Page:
Migraines can range from the odd day of sharp headaches to full-on conditions with light and sound sensitivity, nausea and vomiting and severe, debilitating pain. They are thought to begin as an electrical phenomenon in the higher brain that affects blood vessels, biochemistry, and causes inflammation. Chronic migraines are thought to affect approximately 2% of the population, which is partly due to the large array of health problems that can cause them – stress, insomnia, digestive disorders, spinal problems and hormonal changes are among the many potential factors1Mayo Clinic, 2020. Whatever the cause is, acupuncture can help reduce their frequency and severity.
Physiological effects of acupuncture
Acupuncture has been found to induce the following effects:
- Providing pain relief – by stimulating nerves located in muscles and other tissues, acupuncture leads to release of endorphins and other neurochumoral factors and changes the processing of pain in the brain and spinal cord2Zhao, Z. “Neural mechanism underlying acupuncture analgesia“, 2008.
- Reducing inflammation – by promoting release of vascular and immunomodulatory factors3Choi.D et al., “Acupuncture-mediated inhibition of inflammation facilitates significant functional recovery after spinal cord injury“, 2010.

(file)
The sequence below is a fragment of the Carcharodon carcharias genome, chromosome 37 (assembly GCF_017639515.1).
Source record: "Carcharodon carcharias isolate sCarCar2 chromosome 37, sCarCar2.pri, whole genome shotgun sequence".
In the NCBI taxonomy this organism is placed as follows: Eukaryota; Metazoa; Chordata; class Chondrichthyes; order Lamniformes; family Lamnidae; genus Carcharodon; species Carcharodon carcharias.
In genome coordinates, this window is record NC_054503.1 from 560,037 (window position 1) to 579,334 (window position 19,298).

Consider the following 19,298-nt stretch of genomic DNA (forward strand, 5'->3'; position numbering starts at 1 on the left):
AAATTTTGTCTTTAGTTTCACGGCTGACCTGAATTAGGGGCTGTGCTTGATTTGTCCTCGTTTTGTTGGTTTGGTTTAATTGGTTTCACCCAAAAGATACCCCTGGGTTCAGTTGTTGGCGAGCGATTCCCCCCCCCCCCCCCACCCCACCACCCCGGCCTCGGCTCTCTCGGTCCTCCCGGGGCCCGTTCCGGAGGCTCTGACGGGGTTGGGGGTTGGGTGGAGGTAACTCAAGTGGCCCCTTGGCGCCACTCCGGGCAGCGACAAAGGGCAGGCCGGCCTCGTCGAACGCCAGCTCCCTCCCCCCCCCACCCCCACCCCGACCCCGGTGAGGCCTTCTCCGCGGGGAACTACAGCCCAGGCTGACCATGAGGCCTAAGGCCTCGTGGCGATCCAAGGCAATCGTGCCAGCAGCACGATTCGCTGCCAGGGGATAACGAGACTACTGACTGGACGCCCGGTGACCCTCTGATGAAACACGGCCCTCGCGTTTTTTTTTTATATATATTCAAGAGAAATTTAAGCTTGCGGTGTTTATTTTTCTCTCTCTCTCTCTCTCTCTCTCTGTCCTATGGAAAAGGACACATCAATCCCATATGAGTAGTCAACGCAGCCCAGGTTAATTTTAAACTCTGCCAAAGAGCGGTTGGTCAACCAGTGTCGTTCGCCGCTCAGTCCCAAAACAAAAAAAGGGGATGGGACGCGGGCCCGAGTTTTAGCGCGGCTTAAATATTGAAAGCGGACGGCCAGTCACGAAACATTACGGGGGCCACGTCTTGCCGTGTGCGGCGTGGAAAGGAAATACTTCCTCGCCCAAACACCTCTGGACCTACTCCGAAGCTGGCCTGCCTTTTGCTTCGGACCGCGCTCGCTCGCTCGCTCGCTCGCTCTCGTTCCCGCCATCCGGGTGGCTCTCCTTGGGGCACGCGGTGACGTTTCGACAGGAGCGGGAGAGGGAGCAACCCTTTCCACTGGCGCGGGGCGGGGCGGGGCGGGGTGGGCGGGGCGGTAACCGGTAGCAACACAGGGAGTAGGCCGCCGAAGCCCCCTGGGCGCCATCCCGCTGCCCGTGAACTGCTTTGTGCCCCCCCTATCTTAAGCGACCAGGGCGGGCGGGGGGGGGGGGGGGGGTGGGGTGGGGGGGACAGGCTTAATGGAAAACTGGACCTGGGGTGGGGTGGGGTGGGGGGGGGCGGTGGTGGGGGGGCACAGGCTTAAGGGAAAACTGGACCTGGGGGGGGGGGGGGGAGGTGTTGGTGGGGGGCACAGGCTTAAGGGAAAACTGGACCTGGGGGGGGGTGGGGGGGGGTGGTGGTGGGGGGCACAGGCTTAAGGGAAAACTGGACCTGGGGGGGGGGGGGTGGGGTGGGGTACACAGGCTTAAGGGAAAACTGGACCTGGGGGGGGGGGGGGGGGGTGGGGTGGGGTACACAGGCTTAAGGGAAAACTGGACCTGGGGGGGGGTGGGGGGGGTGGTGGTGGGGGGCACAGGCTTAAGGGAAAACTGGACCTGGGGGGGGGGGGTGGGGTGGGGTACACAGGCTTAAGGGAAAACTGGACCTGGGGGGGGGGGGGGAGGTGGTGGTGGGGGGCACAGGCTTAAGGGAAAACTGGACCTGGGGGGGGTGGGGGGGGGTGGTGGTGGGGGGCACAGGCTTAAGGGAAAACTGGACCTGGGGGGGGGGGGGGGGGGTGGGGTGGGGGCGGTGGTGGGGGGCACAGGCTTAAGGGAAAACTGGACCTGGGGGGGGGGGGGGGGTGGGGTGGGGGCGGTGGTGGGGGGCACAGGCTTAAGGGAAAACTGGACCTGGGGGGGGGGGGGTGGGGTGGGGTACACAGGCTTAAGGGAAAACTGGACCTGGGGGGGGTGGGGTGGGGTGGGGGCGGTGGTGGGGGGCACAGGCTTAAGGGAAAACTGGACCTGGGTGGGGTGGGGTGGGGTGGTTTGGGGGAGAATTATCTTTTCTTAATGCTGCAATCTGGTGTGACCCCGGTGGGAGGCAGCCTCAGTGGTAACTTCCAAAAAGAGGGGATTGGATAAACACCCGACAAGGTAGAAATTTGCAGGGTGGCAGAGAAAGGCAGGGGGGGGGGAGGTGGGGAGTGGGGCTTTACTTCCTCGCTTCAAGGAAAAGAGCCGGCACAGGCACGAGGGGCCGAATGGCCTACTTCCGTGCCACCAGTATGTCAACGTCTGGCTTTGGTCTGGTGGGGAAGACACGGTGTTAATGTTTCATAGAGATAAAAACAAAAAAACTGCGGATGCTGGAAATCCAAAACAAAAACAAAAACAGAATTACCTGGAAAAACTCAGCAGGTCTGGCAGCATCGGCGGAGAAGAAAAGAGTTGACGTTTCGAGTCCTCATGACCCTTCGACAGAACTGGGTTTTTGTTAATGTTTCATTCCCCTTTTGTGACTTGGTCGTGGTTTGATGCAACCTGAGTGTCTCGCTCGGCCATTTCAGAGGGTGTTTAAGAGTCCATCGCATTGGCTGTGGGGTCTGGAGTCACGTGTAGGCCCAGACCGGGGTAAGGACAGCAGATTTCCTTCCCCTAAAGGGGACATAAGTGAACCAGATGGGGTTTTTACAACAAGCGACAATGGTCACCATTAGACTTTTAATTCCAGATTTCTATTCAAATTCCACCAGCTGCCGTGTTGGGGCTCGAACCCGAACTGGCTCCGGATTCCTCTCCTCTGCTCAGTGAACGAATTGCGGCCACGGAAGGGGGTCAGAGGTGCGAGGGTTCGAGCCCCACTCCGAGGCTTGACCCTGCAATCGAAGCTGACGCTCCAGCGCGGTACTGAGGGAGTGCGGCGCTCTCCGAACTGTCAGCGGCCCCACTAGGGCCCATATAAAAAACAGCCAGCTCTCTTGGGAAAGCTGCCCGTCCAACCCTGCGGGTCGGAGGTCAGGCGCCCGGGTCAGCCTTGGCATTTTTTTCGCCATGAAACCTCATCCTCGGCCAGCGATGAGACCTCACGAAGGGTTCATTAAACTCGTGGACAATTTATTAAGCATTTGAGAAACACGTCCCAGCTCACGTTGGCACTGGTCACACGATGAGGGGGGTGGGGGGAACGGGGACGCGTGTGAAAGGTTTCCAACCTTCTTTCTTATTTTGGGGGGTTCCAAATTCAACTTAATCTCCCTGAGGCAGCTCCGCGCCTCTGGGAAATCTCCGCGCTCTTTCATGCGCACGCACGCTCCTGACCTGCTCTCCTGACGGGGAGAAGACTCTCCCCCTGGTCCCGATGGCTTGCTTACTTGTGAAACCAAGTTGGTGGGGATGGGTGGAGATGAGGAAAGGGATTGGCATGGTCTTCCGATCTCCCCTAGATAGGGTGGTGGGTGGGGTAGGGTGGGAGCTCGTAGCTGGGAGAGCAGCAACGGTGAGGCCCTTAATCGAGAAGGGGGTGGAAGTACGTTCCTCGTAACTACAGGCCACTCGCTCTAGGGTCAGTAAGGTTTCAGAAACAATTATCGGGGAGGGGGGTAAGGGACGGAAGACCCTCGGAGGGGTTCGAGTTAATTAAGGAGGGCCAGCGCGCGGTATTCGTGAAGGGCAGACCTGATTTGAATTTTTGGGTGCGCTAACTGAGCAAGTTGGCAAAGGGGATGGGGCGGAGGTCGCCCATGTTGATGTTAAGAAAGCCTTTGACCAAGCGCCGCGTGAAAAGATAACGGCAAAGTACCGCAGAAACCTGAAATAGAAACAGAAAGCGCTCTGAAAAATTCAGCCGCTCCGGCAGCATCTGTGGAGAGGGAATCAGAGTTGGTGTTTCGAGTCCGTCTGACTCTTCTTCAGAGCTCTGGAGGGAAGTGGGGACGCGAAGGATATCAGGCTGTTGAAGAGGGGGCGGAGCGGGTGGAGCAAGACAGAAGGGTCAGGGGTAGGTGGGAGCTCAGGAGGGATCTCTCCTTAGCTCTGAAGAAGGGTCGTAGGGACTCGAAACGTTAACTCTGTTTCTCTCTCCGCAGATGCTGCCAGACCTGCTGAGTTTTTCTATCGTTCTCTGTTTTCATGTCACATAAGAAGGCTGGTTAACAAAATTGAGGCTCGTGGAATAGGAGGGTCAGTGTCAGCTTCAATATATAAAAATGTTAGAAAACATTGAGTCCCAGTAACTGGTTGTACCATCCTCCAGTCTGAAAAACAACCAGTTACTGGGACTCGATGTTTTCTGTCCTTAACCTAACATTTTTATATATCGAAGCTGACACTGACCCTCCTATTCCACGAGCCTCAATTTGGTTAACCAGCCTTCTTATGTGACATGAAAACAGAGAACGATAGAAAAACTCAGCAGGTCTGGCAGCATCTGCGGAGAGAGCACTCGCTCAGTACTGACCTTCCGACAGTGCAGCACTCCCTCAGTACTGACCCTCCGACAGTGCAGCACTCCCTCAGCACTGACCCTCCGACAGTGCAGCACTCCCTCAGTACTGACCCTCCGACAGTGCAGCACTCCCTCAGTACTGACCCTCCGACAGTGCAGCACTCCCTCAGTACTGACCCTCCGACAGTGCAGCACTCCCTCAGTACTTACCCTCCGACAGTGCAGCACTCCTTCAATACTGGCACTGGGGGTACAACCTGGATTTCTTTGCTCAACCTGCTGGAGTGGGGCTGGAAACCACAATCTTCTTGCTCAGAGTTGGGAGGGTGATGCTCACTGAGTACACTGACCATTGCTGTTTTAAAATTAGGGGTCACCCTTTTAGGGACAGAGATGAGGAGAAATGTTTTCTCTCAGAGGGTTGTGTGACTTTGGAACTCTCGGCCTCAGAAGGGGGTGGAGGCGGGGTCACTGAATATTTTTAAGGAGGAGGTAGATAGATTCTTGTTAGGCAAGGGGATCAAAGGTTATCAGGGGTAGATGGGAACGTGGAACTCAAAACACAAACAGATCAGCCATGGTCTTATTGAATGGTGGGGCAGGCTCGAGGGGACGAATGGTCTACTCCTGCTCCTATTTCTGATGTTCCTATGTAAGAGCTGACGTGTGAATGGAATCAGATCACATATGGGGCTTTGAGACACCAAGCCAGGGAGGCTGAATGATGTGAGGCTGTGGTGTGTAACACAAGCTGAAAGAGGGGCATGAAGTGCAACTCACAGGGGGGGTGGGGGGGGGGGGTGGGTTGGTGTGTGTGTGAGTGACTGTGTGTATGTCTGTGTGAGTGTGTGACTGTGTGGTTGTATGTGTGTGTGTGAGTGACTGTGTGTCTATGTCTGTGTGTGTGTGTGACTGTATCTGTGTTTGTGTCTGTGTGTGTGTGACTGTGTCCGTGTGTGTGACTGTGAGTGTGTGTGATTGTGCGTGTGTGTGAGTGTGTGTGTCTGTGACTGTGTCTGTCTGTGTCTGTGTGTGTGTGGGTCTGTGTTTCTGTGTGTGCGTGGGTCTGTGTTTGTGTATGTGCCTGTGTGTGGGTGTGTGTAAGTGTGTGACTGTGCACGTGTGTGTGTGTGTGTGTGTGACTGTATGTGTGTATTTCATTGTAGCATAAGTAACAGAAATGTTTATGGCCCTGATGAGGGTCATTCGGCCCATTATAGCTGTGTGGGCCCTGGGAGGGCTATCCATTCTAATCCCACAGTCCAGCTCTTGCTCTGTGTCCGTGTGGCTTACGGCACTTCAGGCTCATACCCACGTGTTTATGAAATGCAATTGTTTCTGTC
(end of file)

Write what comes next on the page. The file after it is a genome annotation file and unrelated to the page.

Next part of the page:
- Reducing the degree of cortical spreading depression (an electrical wave in the brain associated with migraine) and plasma levels of calcitonin gene-related peptide and substance P (both implicated in the pathophysiology of migraine)4Shi, H. et al., “Effect of electroacupuncture on cortical spreading depression and plasma CGRP and substance P contents in migraine rats“, 2010.
- Modulating extracranial and intracranial blood flow5Byeon, H. et al., “Effects of GV20 Acupuncture on Cerebral Blood Flow Velocity of Middle Cerebral Artery and Anterior Cerebral Artery Territories, and CO2 Reactivity During Hypocapnia in Normal Subjects“, 2011.
- Affecting serotonin (5-hydroxytriptamine) levels in the brain6Cabyoglu, M. et al., “The mechanism of acupuncture and clinical applications“, 2005. (Serotonin may be linked to the initiation of migraines; 5-HT agonists (triptans) are used against acute attacks.)
Chinese medicine view of migraines
Chinese medicine theory classifies migraine either due to external factors – such as wind, cold, dampness, or heat – or an internal disruption, and there are a number of clues as to which type of cause is responsible. For instance, migraines short in duration are typically externally-caused; whereas persistent migraines are typically due to disruptions in liver, spleen or kidney functions. In fact, the location and type of pain also tell us which is the problem area involved, as demonstrated by the graphic below:
With this personalised approach to diagnosing the cause of migraines (and in fact tension headaches too), acupuncture can address the root causes of the pain and resolve it instead of simply suppressing it temporarily.